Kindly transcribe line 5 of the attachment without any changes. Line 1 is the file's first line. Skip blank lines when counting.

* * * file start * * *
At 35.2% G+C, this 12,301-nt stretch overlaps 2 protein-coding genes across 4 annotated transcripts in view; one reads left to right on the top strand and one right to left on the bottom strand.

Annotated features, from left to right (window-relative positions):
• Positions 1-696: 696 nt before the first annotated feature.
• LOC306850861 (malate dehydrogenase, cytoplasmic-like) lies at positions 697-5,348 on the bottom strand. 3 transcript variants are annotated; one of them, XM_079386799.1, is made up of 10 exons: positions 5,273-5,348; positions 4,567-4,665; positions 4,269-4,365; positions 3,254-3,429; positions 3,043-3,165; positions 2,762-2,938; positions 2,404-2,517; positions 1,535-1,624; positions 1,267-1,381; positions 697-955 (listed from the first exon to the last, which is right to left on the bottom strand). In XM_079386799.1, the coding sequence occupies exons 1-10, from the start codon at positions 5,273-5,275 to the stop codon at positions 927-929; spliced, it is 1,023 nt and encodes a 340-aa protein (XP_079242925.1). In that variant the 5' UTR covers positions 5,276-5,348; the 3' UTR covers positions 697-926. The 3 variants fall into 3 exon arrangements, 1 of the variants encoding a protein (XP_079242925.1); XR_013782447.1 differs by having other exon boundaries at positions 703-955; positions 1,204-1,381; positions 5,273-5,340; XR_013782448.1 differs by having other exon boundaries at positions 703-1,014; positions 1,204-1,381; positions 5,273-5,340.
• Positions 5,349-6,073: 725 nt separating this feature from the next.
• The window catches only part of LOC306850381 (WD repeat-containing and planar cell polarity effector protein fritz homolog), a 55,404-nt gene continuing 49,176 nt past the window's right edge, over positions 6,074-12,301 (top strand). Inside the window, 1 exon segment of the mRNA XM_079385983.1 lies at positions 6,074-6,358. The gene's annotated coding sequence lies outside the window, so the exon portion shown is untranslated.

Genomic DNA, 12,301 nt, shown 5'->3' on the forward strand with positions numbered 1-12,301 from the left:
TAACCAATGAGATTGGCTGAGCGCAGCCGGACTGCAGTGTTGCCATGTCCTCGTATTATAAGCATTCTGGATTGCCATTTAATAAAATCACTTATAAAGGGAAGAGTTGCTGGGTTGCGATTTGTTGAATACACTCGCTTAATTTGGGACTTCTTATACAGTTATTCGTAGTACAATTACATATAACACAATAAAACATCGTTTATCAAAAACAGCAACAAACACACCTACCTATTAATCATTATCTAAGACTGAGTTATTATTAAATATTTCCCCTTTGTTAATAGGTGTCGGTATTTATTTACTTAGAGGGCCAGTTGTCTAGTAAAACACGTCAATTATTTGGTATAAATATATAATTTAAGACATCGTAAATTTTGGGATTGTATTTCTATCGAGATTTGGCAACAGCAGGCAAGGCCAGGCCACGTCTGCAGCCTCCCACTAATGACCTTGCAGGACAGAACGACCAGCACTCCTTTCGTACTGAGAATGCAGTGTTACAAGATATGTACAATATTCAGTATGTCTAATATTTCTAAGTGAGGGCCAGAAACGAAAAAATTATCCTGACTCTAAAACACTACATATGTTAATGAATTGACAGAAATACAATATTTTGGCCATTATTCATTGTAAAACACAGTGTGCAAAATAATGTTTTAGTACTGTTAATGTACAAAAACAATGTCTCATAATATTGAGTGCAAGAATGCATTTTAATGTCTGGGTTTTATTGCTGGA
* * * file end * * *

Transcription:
• Positions 5,349-6,073: 725 nt separating this feature from the next.